Mitzvah Day is the latest winner of the Prime Minister's Big Society Award
Mitzvah Day is a national day of social action where thousands of people take part in hands on projects to support charities and build stronger communities, is the latest winner of the Prime Minister’s Big Society Award.
Mitzvah Day was created in 2005 and this year over 150 local charity and community projects benefitted from people giving their time as part of the event. Based on the Jewish values of tikkun olam (repairing the world), tzedek (righteousness) and gemilut chassadim (acts of lovingkindness), the aim of the day is to reduce hardship and poverty and to help the environment.
Projects which have been supported in the past include Sunshine to Seniors where volunteers visit a residential care home to sing, read and help out, and tidying up enclosures at an animal sanctuary.This year’s event took place on Sunday 20 November with over 25,000 people donating over 50,000 volunteering hours including:
- office staff from over 30 offices donating their lunch to homeless shelters and soup kitchens as part of the Give Away Your Lunch initiative
- over 100 people from four different synagogues helping to plant trees at Heartwood Forest near St Albans for the Woodland Trust
- an estimated 40 tonnes of non-perishable goods and clothing were collected for a range of homeless and refugee charities
Congratulating Mitzvah Day on the award, the Prime Minister said:
Mitzvah day is a fantastic initiative to inspire people to come together on one day and do something positive for their community. The results have been outstanding with projects all around the country benefitting from the support of over 25,000 thousand volunteers.
I would like to congratulate the organisers of Mitzvah Day for all their hard work in making this day happen and all the volunteers who have supported it over the years. I hope the event continues to grow and make even more of a difference to the communities involved.
Accepting the award, Laura Marks, Chair of Mitzvah Day said:
Mitzvah Day is a great example of grass roots social action that works. Only six years old, the day is now not only firmly marked in the Jewish calendar, but is an important day in the calendar of schools, churches, mosques and other community groups.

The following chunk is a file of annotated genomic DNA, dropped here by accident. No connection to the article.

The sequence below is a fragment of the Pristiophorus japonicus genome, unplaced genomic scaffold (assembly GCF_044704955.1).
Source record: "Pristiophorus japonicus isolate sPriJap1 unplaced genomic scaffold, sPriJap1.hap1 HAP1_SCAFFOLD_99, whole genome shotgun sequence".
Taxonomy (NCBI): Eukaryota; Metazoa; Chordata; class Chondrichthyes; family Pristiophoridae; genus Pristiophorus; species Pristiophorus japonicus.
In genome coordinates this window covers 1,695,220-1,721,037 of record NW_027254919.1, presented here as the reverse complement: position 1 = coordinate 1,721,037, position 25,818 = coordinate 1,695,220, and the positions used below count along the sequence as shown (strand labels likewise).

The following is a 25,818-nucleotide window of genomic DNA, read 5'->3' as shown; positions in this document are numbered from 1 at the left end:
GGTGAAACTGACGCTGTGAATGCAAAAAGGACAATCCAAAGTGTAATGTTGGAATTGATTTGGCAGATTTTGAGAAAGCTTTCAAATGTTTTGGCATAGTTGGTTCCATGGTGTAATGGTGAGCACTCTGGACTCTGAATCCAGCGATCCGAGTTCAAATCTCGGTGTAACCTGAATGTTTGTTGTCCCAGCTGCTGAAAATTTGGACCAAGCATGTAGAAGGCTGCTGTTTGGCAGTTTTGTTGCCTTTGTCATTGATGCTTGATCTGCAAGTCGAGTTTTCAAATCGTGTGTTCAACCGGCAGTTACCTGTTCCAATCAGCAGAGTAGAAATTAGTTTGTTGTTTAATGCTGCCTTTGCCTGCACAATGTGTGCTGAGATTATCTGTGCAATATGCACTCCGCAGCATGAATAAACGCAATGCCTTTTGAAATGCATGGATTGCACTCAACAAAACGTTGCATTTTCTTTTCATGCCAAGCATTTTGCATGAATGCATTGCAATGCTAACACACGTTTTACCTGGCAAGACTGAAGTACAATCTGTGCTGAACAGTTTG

In 2011, Mitzvah Day volunteers racked up over 50,000 hours of volunteering and we are absolutely thrilled to have our efforts recognised with a Big Society Award from the Prime Minister. We are proud to partner with so many great charities and organisations and they share this award along with us.
Notes to Editors
On Mitzvah Day
Founded in the UK by Laura Marks in 2005, Mitzvah Day UK has grown in a few short years to engage, in 2011, around 25,000 volunteers across the UK and abroad. Its founding principle is that supporters should give, not money, but time to make a real difference both within and beyond the Jewish community. Whether it’s tidying up a public park or collecting clothes for the Darfuri refugees, the projects supported by Mitzvah Day act as an introduction to volunteering and social action for many across the Jewish community and lead to a sustained engagement with over 150 charities supported by Mitzvah Day participants.
Mitzvah Day events took place in Britain in most of its major towns and cities including: Birmingham, Bournemouth, Brighton, Bristol, Cardiff, Edinburgh, Glasgow, Harlow, Leeds, Leicester, Lincoln, Liverpool, London, Maidenhead, Manchester, Nottingham, Oxford, Southend and Watford.
Internationally, Mitzvah Day events took place in Israel, Aix-en-Provence, Bratislava (Slovakia), Dublin, Istanbul, Prague, Lusbsko (Poland), Vilnius (Lithuania); and in Africa in Johannesburg, Plettenberg Bay & Hermanus (South Africa), Gaborone (Botswana), Harare & Bulawayo (Zimbabwe), Windhoek (Namibia), Maseru (Lesotho), Mauritius, Maputo (Mozambique),Mbabane (Swaziland) and Lusaka (Zambia). Additionally there is a community wide Mitzvah Day in Melbourne and Mitzvah Days in the USA in NYC and LA.
Mitzvah Day contact details:
On the Big Society Awards
The Big Society Awards were set up by the Prime Minister in November 2010. The aim is to acknowledge individuals and organisations across the UK that demonstrate the Big Society in their work or activities. In so doing, the aim is also to galvanise others to follow.
The award focuses upon 3 specific areas:
- promoting social action - people being, and being encouraged to be, be more involved in their communities through giving time, money and other resources.
- empowering communities - local people taking control of how things are done in their area and being helped to do this by local government and others
- opening up public services - public sector organisations and individuals demonstrating innovative ways of delivering public services and charities, social enterprises and private companies showing new ways of delivering public services